KPCC presents "Blind Trust: What Enron Says About America." This one-hour Marketplace special will explain why the Enron crash is more than the biggest corporate bankruptcy in US history; it's a watershed event for America. It's a story about greed, corporate candor, security in retirement, big guys versus little guys. In short, "Blind Trust" is a story about American values at the beginning of a new century.
Host Larry Mantle together with critics Jean Oppenheimer of Screen International and Lael Lowenstein of Variety discuss the week's latest film and video releases. This week's selections include: Dragonfly, Queen of the Damned, How to Kill Your Neighbor's Dog, Mean Machine, Trembling Before G-d, and The Town is Quiet. The critics also share their reactions to the Academy Award nominations for Best Supporting Actor.
Is Paul Ryan the right person to be Speaker of the House? Then, Two Greek organizations at UCLA have come under criticism after holding a Kanye West-themed party where some attendees wore blackface. Also, woe to the casual film-goer who might not be familiar with the work of Belgian filmmaker Chantal Akerman who died this week.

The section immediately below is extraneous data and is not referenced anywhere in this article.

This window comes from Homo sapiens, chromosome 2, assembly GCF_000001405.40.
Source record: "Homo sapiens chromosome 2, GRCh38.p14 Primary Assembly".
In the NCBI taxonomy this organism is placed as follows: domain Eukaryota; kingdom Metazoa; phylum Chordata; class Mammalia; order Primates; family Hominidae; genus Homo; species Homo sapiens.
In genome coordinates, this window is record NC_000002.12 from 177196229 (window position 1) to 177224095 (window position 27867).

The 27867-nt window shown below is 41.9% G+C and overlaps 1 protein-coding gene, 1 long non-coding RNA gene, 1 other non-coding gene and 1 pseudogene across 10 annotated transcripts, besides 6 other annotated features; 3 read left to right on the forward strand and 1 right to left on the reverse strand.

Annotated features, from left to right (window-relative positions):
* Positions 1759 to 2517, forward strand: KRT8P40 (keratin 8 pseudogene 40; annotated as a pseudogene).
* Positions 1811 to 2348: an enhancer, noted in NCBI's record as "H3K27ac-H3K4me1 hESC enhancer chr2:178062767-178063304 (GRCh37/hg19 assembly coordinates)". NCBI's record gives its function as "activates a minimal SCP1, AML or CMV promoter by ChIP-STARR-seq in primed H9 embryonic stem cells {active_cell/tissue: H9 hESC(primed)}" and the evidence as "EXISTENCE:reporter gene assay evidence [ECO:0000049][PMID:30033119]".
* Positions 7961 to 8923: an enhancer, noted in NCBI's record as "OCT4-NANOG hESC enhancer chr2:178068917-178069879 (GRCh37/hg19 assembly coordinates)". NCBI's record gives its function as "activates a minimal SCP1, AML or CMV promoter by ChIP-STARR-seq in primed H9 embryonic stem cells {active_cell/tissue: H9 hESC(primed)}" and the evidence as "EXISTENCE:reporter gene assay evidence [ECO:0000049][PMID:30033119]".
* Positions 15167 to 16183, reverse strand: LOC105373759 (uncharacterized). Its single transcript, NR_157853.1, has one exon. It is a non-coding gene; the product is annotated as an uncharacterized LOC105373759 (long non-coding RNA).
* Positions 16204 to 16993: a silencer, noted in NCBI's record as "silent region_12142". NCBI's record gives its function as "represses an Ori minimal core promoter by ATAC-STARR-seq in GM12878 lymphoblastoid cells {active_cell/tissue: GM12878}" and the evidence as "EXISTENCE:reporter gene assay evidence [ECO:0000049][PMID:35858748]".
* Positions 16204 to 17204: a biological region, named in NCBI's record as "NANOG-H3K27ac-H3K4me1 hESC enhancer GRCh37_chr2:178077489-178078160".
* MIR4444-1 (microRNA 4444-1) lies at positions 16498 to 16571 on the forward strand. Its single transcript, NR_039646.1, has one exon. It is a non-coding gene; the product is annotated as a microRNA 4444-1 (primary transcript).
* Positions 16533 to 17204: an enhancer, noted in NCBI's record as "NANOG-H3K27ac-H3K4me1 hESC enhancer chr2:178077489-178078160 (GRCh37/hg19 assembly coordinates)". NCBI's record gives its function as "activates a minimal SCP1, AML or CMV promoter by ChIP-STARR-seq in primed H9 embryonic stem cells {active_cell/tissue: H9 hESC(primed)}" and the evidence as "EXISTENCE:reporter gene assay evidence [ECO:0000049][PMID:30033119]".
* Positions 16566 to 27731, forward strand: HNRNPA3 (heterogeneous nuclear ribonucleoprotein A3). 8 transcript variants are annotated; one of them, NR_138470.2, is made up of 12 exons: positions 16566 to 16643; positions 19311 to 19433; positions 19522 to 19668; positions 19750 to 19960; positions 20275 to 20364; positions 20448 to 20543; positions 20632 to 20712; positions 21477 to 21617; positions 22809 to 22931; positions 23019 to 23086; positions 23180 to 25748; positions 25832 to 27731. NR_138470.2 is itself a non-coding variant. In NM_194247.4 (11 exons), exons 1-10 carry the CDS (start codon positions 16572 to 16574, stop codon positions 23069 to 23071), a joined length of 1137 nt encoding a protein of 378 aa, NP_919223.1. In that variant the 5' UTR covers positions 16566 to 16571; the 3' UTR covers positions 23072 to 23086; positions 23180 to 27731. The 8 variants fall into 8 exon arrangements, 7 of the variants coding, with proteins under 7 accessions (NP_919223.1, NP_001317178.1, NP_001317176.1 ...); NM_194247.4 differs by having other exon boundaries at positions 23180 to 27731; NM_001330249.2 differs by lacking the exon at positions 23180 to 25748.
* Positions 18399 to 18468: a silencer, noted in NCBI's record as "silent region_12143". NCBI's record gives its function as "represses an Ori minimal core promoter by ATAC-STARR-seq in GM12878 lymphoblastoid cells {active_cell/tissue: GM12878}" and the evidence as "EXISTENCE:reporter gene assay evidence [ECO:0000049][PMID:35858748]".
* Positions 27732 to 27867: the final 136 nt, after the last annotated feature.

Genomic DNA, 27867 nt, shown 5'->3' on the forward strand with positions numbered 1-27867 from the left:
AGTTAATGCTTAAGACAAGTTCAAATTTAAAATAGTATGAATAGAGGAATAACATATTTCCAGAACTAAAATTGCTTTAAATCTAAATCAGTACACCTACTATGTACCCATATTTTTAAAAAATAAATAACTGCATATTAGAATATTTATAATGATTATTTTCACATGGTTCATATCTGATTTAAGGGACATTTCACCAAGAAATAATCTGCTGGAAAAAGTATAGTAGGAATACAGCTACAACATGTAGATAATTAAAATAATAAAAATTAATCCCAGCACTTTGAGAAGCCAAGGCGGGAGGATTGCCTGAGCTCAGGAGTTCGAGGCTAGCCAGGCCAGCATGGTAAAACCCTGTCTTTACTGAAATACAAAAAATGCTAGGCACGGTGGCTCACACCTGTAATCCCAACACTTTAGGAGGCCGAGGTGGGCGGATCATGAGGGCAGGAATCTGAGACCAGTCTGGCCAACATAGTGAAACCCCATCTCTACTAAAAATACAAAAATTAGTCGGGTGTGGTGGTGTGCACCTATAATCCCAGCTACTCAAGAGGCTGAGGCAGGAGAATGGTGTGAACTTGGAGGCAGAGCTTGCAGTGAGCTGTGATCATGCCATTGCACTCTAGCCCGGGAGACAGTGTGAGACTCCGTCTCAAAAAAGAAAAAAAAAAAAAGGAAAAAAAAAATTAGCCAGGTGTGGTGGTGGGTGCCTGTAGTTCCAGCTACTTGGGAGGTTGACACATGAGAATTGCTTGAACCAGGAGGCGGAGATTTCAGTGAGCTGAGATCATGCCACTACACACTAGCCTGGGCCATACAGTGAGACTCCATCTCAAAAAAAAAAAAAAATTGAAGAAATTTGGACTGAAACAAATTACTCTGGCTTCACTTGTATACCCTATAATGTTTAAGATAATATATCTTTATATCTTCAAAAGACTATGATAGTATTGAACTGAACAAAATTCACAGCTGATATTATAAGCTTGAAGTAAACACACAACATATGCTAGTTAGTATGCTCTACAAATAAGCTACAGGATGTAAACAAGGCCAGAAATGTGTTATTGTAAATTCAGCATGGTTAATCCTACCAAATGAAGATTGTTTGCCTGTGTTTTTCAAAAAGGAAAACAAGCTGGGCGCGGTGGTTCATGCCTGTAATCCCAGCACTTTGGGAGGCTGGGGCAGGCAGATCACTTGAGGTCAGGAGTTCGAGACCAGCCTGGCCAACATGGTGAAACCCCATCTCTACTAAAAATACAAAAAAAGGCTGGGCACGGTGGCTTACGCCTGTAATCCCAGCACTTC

Kevin McCarthy has just dropped out of the House Speaker race. Then, women are “leaning in” to powerful positions in the workplace, but still struggle to devote time to their families. Also, The California Public Utilities Commission has started to hear proposals from several electric companies in California that critics say, if approved, will have a devastating impact on the solar industry and the environment.
Republican presidential candidate Ben Carson is defending his comments that he would try to overwhelm a shooter and "would not just stand there" in a mass shooting attack. Then, Gov. Brown yesterday signed what’s being called the nation’s toughest equal pay law based on gender. Also, we listen to Larry Mantle and guests speak about "microagressions" at UC Irvine, as part of the #AT30 tour.
Gov. Jerry Brown signed into law a bill that allows doctors to prescribe medication to end the lives of terminally ill patients. Then, California voters could get not one but two opportunities on the November 2016 ballot to change state and local public pensions. Also, newer companies who have risen to popularity largely through the Internet, are taking a different approach to customer service.
Reviews of the week's new movies, interviews with filmmakers, and discussion.
A weekly look at Southern California life covering news, arts and culture, and more.
News and culture through the lens of Southern California.
Movies, music, TV, arts and entertainment, straight from Southern California.